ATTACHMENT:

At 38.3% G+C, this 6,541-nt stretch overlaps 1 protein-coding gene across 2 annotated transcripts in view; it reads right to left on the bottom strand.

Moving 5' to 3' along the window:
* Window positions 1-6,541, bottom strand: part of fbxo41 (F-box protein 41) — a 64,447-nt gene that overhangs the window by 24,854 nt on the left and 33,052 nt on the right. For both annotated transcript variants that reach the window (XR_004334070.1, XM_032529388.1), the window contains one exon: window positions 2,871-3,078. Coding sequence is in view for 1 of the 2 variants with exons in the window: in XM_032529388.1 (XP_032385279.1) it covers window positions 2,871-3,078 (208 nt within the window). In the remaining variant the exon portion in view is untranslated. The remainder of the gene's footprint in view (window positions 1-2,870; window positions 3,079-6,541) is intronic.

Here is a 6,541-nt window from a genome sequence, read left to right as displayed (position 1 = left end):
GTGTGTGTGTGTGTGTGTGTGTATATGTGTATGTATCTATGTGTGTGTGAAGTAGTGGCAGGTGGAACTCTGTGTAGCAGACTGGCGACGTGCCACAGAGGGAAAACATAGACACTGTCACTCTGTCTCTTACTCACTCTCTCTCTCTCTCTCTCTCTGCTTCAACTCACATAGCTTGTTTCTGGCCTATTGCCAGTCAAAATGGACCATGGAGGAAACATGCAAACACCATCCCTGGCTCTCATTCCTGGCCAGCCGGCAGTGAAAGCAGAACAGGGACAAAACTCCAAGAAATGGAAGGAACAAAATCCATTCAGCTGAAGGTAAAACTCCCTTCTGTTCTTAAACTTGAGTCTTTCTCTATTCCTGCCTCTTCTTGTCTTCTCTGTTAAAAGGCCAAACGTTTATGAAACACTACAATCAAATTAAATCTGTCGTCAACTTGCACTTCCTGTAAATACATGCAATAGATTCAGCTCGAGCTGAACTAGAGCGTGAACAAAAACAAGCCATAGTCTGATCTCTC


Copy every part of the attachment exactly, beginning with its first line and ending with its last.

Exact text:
At 38.3% G+C, this 6,541-nt stretch overlaps 1 protein-coding gene across 2 annotated transcripts in view; it reads right to left on the bottom strand.

Moving 5' to 3' along the window:
* Window positions 1-6,541, bottom strand: part of fbxo41 (F-box protein 41) — a 64,447-nt gene that overhangs the window by 24,854 nt on the left and 33,052 nt on the right. For both annotated transcript variants that reach the window (XR_004334070.1, XM_032529388.1), the window contains one exon: window positions 2,871-3,078. Coding sequence is in view for 1 of the 2 variants with exons in the window: in XM_032529388.1 (XP_032385279.1) it covers window positions 2,871-3,078 (208 nt within the window). In the remaining variant the exon portion in view is untranslated. The remainder of the gene's footprint in view (window positions 1-2,870; window positions 3,079-6,541) is intronic.

Here is a 6,541-nt window from a genome sequence, read left to right as displayed (position 1 = left end):
GTGTGTGTGTGTGTGTGTGTGTATATGTGTATGTATCTATGTGTGTGTGAAGTAGTGGCAGGTGGAACTCTGTGTAGCAGACTGGCGACGTGCCACAGAGGGAAAACATAGACACTGTCACTCTGTCTCTTACTCACTCTCTCTCTCTCTCTCTCTCTGCTTCAACTCACATAGCTTGTTTCTGGCCTATTGCCAGTCAAAATGGACCATGGAGGAAACATGCAAACACCATCCCTGGCTCTCATTCCTGGCCAGCCGGCAGTGAAAGCAGAACAGGGACAAAACTCCAAGAAATGGAAGGAACAAAATCCATTCAGCTGAAGGTAAAACTCCCTTCTGTTCTTAAACTTGAGTCTTTCTCTATTCCTGCCTCTTCTTGTCTTCTCTGTTAAAAGGCCAAACGTTTATGAAACACTACAATCAAATTAAATCTGTCGTCAACTTGCACTTCCTGTAAATACATGCAATAGATTCAGCTCGAGCTGAACTAGAGCGTGAACAAAAACAAGCCATAGTCTGATCTCTC